Wednesday, October 26, 2011

The Digital Age and the Doctor/Patient Relationship

The digital age has had a deep and likely permanent effect on the patient-physician relationship. I can’t tell you how many times I’ve had physicians beg me to provide them with a way to stop their patients from Googling their symptoms and diagnosing themselves before their first office visit and much to their chagrin, my answer is always the same, “You can’t stop them. Get over it.”

The internet acts as an enormous and easily accessible virtual research library for patients, granting them access on the one hand to quality, data-driven information and personal perspectives that can provide tremendous value and on the other hand to information that is no better than old-fashioned quackery.

But this access to information has not translated into improved interactions between patients and their physicians. It is clear to me that we all need help in rethinking how we can best work together, especially because I believe that we are still in the nascent stages of this age of disruptive new tools that delight some and threaten others. Time and time again I hear stories describing the ways in which this technology seems to be moving us backward instead of ahead:

· When Timothy B. Lee went to a dentist highly recommended on Yelp, he was asked to sign a “mutual privacy agreement” that would transfer ownership of any public commentary he might make in the future to the dentist.

· A TechDirt blog post reported that plastic surgeons have sued patients for their online negative reviews and a neurologist sued the son of a stroke victim for negative comments about the physician’s bedside manner.

Instead of pitting patient against doctor, these tools should be increasing our collaboration.

The days of the paternalistic family doctor who dispenses advice and counsel to an acquiescent, unquestioning patient are clearly over, but that needn’t be a bad thing.

Importantly, this issue features prominently in the new proposed CMS rules for accountable care organizations (ACOs) under the Affordable Care Act. An ACO is a network of doctors and hospitals that share responsibility for providing care to patients. ACOs play an important role in healthcare reform because they are intended to make providers jointly accountable for the health of their patients, providing them with strong incentives to cooperate and save money by avoiding unnecessary tests and procedures. While the focus of ACOs is collaboration at the provider level, the end game is all about the patient and increasing the quality of his or her healthcare experience.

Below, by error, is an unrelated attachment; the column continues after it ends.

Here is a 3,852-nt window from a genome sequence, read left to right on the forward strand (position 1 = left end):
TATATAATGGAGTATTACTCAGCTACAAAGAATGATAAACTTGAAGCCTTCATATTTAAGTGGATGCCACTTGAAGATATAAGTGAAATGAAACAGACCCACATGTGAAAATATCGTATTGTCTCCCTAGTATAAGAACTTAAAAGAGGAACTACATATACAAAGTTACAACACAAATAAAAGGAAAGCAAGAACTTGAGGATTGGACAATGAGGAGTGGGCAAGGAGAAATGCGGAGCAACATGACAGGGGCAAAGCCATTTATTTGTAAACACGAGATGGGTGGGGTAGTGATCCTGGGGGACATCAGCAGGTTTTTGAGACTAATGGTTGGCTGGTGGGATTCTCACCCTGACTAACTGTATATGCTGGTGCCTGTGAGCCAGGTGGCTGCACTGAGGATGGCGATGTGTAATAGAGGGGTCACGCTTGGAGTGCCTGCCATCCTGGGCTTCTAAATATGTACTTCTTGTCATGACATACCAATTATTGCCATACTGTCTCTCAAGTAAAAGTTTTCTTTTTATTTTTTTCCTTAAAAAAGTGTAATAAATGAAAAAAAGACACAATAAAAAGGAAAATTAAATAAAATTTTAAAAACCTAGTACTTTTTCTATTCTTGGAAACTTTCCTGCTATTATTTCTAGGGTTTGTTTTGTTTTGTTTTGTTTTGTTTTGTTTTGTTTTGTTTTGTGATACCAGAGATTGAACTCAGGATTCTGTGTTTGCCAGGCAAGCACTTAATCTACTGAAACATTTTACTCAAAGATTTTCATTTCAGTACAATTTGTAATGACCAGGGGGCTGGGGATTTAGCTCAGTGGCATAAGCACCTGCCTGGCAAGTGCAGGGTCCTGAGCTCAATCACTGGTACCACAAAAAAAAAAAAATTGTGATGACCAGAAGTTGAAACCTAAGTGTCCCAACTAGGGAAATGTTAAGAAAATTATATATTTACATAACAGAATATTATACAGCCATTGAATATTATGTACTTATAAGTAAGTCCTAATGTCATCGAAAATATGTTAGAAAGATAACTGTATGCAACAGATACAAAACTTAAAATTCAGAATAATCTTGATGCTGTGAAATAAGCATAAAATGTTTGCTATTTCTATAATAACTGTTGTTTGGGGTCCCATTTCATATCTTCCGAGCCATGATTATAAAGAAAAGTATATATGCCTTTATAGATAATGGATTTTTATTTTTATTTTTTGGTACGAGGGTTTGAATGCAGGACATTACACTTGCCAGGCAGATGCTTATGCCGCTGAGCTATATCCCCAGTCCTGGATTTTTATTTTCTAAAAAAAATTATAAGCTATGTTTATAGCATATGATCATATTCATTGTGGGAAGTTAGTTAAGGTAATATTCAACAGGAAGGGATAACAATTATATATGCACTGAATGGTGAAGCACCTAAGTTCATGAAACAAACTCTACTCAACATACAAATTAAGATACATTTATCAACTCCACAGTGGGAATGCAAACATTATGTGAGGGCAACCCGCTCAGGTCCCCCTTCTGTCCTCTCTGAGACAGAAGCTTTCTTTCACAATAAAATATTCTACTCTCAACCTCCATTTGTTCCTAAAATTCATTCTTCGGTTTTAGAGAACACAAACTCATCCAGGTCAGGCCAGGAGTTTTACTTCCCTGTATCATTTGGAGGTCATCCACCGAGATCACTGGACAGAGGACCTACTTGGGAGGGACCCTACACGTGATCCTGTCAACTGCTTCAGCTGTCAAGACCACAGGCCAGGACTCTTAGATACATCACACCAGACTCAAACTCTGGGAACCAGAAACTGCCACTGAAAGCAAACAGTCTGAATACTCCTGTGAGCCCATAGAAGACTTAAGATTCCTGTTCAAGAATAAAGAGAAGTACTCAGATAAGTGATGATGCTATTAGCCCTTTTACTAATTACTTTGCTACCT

In order for ACOs to qualify for shared savings, they must provide patient-centered care that is influenced by the patient autonomy movement. Before becoming CMS Administrator, Don Berwick wrote a provocative article in Health Affairs calling for a new definition of patient centered care as “the experience… of transparency, individualization, recognition, respect, dignity, and choice in all matters, without exception, related to one’s person, circumstances, and relationships in health care.”

In order to facilitate this shift, we need to resolve the current tension between the philosophy that idealizes the physician as always being right and patients’ newfound autonomy and access to information. We need to engage in a thoughtful discussion about how the new disruptive digital technologies can help both patients and physicians get what they need. After all, both have the same ultimate goals: good clinical outcomes and a meaningful relationship.

The good news is that these disruptive technologies can be the very mechanism we need to develop more accountable, quality-driven healthcare delivery systems because they can address some of the significant gaps in patient-physician communications that are so detrimental to the relationship. The Consumer Reports National Research Center conducted patient and provider surveys about the doctor/patient relationship and concluded that patients would get more from doctor office visits if they planned ahead, took notes during the appointments, and conducted careful online research for information. Other studies have shown that patients remember only about half of what physicians tell them during their visit and that 90 percent of patients receiving a new medication reported their physician never described the drug’s side effects. Perhaps most disturbing of all, more than 30 percent of patients were unable to name their diagnosis after being discharged.